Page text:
caroline grace

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  • in reply to: 3. CHANGE #7594

    caroline grace
    Participant

    My curriculum changes daily. It depends on the tone of the classroom and the vibe that the students give off in each classroom. Of course you can plan and plan and plan curriculum with the goal that your year will run smoothly, but students and teaching is unpredictable and you must be flexible in your teaching.

    in reply to: 2. NEEDS #7593

    caroline grace
    Participant

    I think that it is important for the art educator to refresh their curriculum regularly in order to stay present with the world and in order to maintain interest from students. I have experienced art classes in my early years of grade school as well as in college where the instructor seems out of touch with new ideas and new techniques. This leads to limitations, and I believe there should be no limits in art.

    in reply to: 1. CURRICULUM #7592

    caroline grace
    Participant

    I feel as though studio art is a necessary course that all students must participate in while attending school. Not only are they learning about other cultures, history and artistic techniques, they also are learning about themselves through their art making.

    in reply to: DIVERSITY AWARENESS #7350

    caroline grace
    Participant

    I believe that it is completely necessary to incorporate the changes in consciousness, concerning gender, race, and other identities in the classroom to remain current with students. With that being said, there will be challenges when students and especially parents consider unfamiliar, uncomfortable topics to be unsettling or unnecessary in the classroom.
    While teaching in a predominantly white, rural school I have heard students make unacceptable comments regarding gender and race. It is important to teach them while they are in middle school that there is diversity that exists beyond their environment.

    in reply to: POWER #7349

    caroline grace
    Participant

    I have only been teaching art for the past two years, and I feel as though this question is a great opportunity for self reflection. I have had the opportunity to teach in a variety of settings, and have found my current location to be most challenging. It is a challenge to encourage students with very little moral or motivation to learn in school, and an even greater challenge in the art classroom.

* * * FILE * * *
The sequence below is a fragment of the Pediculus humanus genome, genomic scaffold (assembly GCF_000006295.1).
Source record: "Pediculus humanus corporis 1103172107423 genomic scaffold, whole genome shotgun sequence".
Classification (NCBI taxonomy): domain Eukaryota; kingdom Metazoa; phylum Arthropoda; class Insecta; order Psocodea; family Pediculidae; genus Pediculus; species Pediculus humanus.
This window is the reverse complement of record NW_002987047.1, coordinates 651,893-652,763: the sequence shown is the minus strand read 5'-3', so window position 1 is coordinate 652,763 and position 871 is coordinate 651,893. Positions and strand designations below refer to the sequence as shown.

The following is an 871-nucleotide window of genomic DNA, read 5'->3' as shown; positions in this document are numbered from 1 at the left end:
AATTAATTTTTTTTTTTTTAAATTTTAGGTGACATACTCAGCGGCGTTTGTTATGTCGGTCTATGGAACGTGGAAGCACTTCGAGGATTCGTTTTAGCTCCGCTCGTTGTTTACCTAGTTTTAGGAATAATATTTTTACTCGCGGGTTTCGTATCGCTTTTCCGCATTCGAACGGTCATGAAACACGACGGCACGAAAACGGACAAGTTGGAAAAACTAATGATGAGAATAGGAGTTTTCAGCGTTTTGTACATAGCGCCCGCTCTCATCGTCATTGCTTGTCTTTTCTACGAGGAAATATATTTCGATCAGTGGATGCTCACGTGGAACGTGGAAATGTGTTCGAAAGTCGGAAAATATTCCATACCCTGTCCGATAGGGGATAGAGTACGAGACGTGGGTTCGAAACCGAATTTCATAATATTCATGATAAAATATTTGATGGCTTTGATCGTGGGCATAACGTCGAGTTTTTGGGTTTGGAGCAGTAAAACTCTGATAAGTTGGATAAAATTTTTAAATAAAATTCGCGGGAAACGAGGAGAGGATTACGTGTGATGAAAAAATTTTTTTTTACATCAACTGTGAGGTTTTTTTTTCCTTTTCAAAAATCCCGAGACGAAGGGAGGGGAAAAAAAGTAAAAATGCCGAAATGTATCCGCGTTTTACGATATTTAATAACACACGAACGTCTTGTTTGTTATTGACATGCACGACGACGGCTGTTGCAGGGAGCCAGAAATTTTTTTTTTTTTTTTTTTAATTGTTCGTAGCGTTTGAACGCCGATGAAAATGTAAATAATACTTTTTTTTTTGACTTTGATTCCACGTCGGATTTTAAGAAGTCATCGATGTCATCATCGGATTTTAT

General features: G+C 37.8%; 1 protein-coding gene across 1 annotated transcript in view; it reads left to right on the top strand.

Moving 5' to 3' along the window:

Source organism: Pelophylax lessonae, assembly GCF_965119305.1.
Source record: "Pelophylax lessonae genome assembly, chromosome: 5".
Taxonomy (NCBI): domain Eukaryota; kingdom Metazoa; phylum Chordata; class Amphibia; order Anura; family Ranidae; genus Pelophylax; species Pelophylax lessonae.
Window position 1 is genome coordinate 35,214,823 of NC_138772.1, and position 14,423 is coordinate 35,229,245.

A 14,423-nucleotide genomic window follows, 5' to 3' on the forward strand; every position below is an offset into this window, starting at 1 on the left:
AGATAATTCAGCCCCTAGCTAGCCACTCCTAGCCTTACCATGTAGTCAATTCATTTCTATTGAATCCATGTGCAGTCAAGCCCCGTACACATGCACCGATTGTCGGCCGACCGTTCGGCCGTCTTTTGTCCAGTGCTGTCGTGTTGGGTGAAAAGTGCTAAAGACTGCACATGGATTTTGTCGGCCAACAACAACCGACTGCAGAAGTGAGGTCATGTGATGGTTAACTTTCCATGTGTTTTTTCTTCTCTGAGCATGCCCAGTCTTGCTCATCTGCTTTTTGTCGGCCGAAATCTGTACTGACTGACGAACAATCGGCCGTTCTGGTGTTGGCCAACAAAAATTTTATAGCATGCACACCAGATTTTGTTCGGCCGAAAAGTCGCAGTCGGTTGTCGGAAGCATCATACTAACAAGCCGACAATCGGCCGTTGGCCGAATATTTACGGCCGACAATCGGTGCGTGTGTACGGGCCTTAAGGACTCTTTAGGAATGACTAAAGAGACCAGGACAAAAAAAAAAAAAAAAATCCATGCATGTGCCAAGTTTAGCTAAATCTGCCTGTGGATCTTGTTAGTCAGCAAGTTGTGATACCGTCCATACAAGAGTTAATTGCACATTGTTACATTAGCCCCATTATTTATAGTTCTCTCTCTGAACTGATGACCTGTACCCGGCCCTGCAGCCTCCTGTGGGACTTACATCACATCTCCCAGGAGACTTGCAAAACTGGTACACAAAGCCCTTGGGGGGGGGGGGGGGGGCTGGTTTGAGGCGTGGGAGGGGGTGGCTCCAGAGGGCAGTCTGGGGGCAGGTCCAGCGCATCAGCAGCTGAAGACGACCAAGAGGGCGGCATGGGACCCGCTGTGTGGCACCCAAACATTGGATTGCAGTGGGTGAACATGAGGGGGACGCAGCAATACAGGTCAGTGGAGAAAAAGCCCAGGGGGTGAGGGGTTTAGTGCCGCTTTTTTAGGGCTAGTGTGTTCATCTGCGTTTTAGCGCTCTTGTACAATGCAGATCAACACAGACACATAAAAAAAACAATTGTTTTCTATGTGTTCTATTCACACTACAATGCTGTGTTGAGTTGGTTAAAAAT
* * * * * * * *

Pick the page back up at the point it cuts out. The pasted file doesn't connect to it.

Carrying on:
There is very minimal appreciation for the arts in my school, and I fear that the students were only familiar with directional craft making in previous years.
    As their new teacher, I want to inspire them to create work that is a reflection of their deeper interests. Of course it is easier to direct students to create, I am still experimenting with ways to inspire my students creatively and to guide them.

    in reply to: POSITIONALITY #7348

    caroline grace
    Participant

    Since I have begun teaching at my middle school two years ago in rural West Virginia, I have become more aware of the challenges regarding feminist ideology in modern-day America. It is difficult for me to decide which feminist ideas are considered appropriate to discuss and incorporate into lessons, especially when students ideas are already so warped and strong by the 8th grade.
    I have discovered that a large portion of female students have accepted a care-taker role. These girls are as young as 10 years old. Many have no choice since their parents are absent from the home. I have also discovered that these girls seem to not be respected by their male peers, they are expected to behave and act a certain way among their male peers.
    I believe that the first step in introducing feminist ideology is to introduce my students to cultures other than their own, especially cultures that may be considered more advanced.
    This is only the beginning, but I think that it is an introduction that is necessary in my school.


    caroline grace
    Participant

    Although some may assume that the 21st Century Artist has an advantage over the Artist of an earlier time, I believe that it is a very complicated world today, especially for the Artist. Although technology allows an artists work to be more accessible to a larger audience, this also means that there is more judgement, and the access to learning about the judgment is greater as well. The 21st Century artist must be open-minded and accepting. The artist must have social skills and be willing to present themselves in scenarios where they may feel uncomfortable, unsure and sometimes even threatened. The 21st century artist must also have a unique sense of creativity. It is so easy to compare your work to the work of others when it is all visually accessible at the tip of your fingers.

    in reply to: 1. Men and feminist art #7147

    caroline grace
    Participant

    During the 24 years that I have lived on Earth as a woman, I can say that I do believe that men play a role in the women’s struggle for equality. With that being said, I believe that there are women who have also played a role in the issue.
    Ignorant, self-infatuated people as a whole hinder the evolution of women in society. I have witnessed men who would immediately assume that I am incapable of doing tasks that they may not consider “right” for a woman, but I have also experienced men that are capable of working on an equal playing field, and have the same expectations for me as they would for a male.
    I think that the narcissistic man that has a low self esteem is especially held accountable for the woman being put second, so that he can feel mighty.
    But I also think that there are women who would rather let “him” go first so that they don’t have to deal with the wrath of a man who doesn’t want to deal with a woman who may be equal to or greater than him.

Viewing 8 posts - 1 through 8 (of 8 total)